Read the full piece…
I have been an intrapreneur for practically my whole career. Even before it was called Intrapreneur. It’s really hard sometimes. You find yourself being that innovative and fearless voice in the corner of a large organization (whether you work for the co, or for the consulting co or agency they’ve brought in to play the role). And when you are that person – alot of people just plain out hate you. Your mere existence gives threat to an established world order.
Most people don’t like change. They fight it tooth and nail. I never understand it. Discovering new things, trying new ways – it’s so exciting! It’s like the world is a giant puzzle but so many people just can’t do it.
I absolutely loved this article. Especially the part about integrity. So much of corporate life can be filled with a lot of smokescreens. Watching that succeed has always been so frustrating for me…because I do really believe that authentic integrity is hard to come by these days. And I’m proud I have it. Thanks David K Williams for highlighting the importance.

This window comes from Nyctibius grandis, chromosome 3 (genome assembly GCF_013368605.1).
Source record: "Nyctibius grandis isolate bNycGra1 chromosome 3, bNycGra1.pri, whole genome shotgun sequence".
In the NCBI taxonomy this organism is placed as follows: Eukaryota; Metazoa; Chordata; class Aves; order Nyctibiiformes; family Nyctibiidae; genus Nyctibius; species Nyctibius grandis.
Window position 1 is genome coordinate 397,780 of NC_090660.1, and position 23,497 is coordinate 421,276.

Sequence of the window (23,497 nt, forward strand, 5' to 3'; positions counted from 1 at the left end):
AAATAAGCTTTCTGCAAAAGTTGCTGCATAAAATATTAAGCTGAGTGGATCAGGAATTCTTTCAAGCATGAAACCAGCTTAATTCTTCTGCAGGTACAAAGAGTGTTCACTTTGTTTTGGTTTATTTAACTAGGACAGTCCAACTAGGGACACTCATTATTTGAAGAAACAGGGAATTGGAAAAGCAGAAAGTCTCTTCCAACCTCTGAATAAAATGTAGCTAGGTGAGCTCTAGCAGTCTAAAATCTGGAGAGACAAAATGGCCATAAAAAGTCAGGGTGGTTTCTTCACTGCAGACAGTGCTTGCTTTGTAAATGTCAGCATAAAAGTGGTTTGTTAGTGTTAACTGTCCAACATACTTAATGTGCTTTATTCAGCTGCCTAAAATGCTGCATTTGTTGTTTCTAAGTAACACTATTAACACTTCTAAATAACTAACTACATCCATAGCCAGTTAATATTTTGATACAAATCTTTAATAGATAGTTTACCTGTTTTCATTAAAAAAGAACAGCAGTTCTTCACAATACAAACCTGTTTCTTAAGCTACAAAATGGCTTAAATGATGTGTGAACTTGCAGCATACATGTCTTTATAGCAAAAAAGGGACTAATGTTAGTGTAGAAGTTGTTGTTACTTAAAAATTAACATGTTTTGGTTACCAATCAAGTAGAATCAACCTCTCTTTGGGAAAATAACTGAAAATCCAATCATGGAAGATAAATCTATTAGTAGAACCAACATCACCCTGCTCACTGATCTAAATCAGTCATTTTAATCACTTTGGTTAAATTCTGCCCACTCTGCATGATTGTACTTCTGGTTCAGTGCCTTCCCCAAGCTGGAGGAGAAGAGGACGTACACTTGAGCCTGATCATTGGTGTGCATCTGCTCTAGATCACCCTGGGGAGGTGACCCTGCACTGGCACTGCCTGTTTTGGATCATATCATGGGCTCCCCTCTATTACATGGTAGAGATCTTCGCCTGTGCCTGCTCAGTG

The 4 Essential Traits Of ‘Intrapreneurs’
David K. Williams
Intrapreneurs are the heroes of a business environment
There’s been much discussion of late about the entrepreneurs within an organization—those highly valuable executives and team members who will perhaps never become a company founder, but who have learned to apply the essential principles of entrepreneurship to the roles they fill within a company.
We refer to these employees as “intrapreneurs” because they’re not entering into their own, work venture, but they are working within your company, thus the “intra” part.